Promoting FTL

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Looking for a way to get the word out about digital preservation? I’ve added a new page on reviewing FTL to this site. All publicity (well, nearly all) is good!

If the cops take your computer

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If you haven’t done anything wrong, you aren’t in any danger of losing your files to the law, are you? Ask Steve Jackson Games. On March 1, 1990, the U. S. Secret Service raided their headquarters, taking four computers, two laser printers, and other hardware. They didn’t get them back for four months, and then not everything. In 1994 a court ruled that the raid was completely unjustified and awarded damages to the Steve Jackson Games, which is still around. Many companies, though, would have been destroyed by the disruption.

Must … restrain … rant. This isn’t a liberty blog, it’s a digital preservation blog. The point here is that even if you’re completely innocent, cops can seize your computers and data storage. It’s not too different a hazard from fire, floods, and (illegal) theft, except that insurance won’t help you. The advice on how to protect yourself is pretty much the same in all those cases.

Offsite backup is the key. If you have a drive which is right next to your computer, chances are the cops (or fire, or whatever) will take both. Should you use an online backup service or a physical device you can take with you? Both have their strengths and weaknesses. If your backup device is at home, and your house is raided too, you might lose it. It’s legally much harder for them to shut down your online backup, but a drive that can’t be found can’t be touched. Be imaginative about where to keep it.

Here I’m focusing just on avoiding data loss, not on security issues. You have to balance the two; every offsite backup, especially an unencrypted one, can be a security risk. Keep their locations secure or encrypt them. Keep the decryption information separate from both the original and the backup. A memory stick or piece of paper in your clothes closet may be a good bet. (I’m not a fan of the doctrine that you should never write passwords; just be careful where you leave them and don’t make it obvious what they’re passwords for.)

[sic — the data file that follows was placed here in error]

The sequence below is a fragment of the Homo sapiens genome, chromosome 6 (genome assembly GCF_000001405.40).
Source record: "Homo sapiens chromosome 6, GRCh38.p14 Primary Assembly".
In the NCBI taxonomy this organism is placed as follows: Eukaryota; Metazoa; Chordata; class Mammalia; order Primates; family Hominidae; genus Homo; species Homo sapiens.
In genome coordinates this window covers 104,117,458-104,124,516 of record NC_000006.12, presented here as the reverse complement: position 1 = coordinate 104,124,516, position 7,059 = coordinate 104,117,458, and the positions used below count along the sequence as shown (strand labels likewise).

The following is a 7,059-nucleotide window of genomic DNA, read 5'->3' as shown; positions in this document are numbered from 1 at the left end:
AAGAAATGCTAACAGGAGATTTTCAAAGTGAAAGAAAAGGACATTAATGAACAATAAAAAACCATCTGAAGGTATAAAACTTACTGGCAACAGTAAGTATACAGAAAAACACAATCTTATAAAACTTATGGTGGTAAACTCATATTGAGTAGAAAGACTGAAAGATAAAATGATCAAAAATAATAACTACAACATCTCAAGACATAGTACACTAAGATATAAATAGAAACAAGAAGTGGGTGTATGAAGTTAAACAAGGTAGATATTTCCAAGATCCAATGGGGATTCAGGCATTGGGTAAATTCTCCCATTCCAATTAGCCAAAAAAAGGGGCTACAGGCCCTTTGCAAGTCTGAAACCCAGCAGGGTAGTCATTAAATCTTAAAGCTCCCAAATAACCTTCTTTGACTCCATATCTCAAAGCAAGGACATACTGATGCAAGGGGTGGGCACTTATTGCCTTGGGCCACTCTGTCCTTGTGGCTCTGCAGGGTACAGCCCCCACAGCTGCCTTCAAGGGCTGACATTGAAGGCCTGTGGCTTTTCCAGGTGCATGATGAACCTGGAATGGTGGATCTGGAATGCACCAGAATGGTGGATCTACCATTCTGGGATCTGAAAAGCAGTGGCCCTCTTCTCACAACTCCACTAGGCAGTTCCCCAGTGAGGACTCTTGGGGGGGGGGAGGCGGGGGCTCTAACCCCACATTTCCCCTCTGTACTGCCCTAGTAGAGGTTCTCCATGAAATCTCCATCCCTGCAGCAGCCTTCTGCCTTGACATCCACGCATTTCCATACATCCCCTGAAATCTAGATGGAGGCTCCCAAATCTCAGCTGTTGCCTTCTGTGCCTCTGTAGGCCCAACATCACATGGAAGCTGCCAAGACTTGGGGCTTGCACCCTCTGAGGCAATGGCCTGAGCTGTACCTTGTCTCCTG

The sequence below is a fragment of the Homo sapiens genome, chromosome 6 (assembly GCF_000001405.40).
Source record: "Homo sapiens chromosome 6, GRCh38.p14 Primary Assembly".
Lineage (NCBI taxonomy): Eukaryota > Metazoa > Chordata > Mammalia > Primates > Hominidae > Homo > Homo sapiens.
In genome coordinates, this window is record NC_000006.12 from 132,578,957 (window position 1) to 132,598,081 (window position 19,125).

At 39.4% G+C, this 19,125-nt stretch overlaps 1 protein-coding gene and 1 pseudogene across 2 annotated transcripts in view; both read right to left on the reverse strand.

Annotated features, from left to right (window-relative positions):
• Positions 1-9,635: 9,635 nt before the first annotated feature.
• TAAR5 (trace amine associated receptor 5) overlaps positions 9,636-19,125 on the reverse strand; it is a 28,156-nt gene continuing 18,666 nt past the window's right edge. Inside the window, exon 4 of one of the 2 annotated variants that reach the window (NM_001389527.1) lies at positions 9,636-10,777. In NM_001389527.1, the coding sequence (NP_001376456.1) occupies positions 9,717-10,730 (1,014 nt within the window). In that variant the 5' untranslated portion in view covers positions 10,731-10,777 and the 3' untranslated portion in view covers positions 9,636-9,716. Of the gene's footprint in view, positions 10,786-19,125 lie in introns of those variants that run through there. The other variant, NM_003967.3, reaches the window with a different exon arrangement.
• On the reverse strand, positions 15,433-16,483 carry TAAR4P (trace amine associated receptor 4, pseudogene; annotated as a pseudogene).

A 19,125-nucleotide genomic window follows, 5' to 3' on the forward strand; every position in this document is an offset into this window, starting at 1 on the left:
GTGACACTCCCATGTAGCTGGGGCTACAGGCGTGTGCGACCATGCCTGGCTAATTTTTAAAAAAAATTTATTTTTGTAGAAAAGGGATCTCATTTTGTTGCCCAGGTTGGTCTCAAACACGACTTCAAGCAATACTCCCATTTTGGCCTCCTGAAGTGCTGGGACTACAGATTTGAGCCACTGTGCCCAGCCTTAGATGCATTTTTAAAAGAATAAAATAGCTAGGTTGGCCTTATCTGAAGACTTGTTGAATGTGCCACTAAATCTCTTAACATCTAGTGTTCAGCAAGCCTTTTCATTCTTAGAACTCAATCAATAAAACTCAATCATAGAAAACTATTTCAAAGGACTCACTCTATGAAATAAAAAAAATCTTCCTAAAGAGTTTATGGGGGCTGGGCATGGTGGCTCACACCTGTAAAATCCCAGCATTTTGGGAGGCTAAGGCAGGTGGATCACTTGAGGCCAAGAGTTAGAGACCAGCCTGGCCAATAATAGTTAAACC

It’s legal for US Customs to take your computer for no reason at all when you cross the border. If you have to take one, make sure it’s fully backed up before going on an international trip, and make an Internet backup of anything you create before you head home. This also protects you against loss to mugging and hotel burglary, so it’s a good plan all around.

Even with a backup, you’ll want your computers and data back. That’s a job for a lawyer, not a computer geek. Get one right away after the raid, before the cops can destroy, erase, or “lose” your computer. Even in these days of crippled liberties, a lawyer can often help you get what’s yours back.

LiveJournal photo downgrade alert

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It isn’t Tuesday and this isn’t Belgium, but I’ve just learned about a risk to people’s online photo collections on LiveJournal, so it’s a topic appropriate to this blog and something that shouldn’t wait.

Update: LiveJournal has just put out a public announcement.

LiveJournal has an online photo album feature called “ScrapBook.” The most generous description of it is “serviceable.” It lets users who have Plus or paid accounts upload photographs and organize them in galleries.

Recently LiveJournal announced — on an obscure forum, in Russian — that Scrapbook would be “upgraded.” There have been reports flying which I can’t confirm, not being able to read Russian, But there is now an announcement in English, though still with a Russian page title. The migration will be clumsy: